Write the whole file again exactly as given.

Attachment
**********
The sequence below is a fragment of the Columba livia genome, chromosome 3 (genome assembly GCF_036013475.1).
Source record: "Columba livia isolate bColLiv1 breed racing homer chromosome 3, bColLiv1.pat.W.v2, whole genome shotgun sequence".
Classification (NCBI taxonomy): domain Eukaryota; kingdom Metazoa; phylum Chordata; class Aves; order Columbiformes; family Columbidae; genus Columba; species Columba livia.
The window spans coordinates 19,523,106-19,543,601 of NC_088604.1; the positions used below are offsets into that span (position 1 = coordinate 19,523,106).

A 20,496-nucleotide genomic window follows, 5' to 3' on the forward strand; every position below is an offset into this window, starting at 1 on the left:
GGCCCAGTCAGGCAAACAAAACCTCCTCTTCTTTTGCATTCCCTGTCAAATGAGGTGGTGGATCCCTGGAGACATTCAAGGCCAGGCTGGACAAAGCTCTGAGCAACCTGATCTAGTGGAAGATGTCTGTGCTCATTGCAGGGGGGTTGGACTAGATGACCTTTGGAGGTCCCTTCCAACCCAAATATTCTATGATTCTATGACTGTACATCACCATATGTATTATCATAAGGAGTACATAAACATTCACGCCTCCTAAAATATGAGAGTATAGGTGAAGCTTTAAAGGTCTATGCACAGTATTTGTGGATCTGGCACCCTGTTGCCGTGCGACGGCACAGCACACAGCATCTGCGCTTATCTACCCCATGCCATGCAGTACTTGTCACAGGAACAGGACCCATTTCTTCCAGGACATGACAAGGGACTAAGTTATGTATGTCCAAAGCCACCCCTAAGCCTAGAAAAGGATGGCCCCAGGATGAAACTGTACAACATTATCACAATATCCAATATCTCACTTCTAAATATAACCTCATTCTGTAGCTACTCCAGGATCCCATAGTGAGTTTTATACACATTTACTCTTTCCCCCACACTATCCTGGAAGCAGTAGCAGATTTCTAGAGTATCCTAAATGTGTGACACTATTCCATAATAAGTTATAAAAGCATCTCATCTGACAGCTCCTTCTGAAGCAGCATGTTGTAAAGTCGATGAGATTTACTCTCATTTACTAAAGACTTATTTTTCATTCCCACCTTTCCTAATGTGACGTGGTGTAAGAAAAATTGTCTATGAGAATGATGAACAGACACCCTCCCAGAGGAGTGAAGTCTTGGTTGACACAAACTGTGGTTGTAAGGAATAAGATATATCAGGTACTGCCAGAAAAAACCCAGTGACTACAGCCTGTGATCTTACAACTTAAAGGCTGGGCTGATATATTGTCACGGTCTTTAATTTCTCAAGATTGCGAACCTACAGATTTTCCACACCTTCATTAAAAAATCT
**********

The sequence below is a fragment of the Columba livia genome, chromosome 3 (genome assembly GCF_036013475.1).
Source record: "Columba livia isolate bColLiv1 breed racing homer chromosome 3, bColLiv1.pat.W.v2, whole genome shotgun sequence".
Classification (NCBI taxonomy): domain Eukaryota; kingdom Metazoa; phylum Chordata; class Aves; order Columbiformes; family Columbidae; genus Columba; species Columba livia.
The window spans coordinates 19,523,106-19,543,601 of NC_088604.1; the positions used below are offsets into that span (position 1 = coordinate 19,523,106).

A 20,496-nucleotide genomic window follows, 5' to 3' on the forward strand; every position below is an offset into this window, starting at 1 on the left:
GGCCCAGTCAGGCAAACAAAACCTCCTCTTCTTTTGCATTCCCTGTCAAATGAGGTGGTGGATCCCTGGAGACATTCAAGGCCAGGCTGGACAAAGCTCTGAGCAACCTGATCTAGTGGAAGATGTCTGTGCTCATTGCAGGGGGGTTGGACTAGATGACCTTTGGAGGTCCCTTCCAACCCAAATATTCTATGATTCTATGACTGTACATCACCATATGTATTATCATAAGGAGTACATAAACATTCACGCCTCCTAAAATATGAGAGTATAGGTGAAGCTTTAAAGGTCTATGCACAGTATTTGTGGATCTGGCACCCTGTTGCCGTGCGACGGCACAGCACACAGCATCTGCGCTTATCTACCCCATGCCATGCAGTACTTGTCACAGGAACAGGACCCATTTCTTCCAGGACATGACAAGGGACTAAGTTATGTATGTCCAAAGCCACCCCTAAGCCTAGAAAAGGATGGCCCCAGGATGAAACTGTACAACATTATCACAATATCCAATATCTCACTTCTAAATATAACCTCATTCTGTAGCTACTCCAGGATCCCATAGTGAGTTTTATACACATTTACTCTTTCCCCCACACTATCCTGGAAGCAGTAGCAGATTTCTAGAGTATCCTAAATGTGTGACACTATTCCATAATAAGTTATAAAAGCATCTCATCTGACAGCTCCTTCTGAAGCAGCATGTTGTAAAGTCGATGAGATTTACTCTCATTTACTAAAGACTTATTTTTCATTCCCACCTTTCCTAATGTGACGTGGTGTAAGAAAAATTGTCTATGAGAATGATGAACAGACACCCTCCCAGAGGAGTGAAGTCTTGGTTGACACAAACTGTGGTTGTAAGGAATAAGATATATCAGGTACTGCCAGAAAAAACCCAGTGACTACAGCCTGTGATCTTACAACTTAAAGGCTGGGCTGATATATTGTCACGGTCTTTAATTTCTCAAGATTGCGAACCTACAGATTTTCCACACCTTCATTAAAAAATCT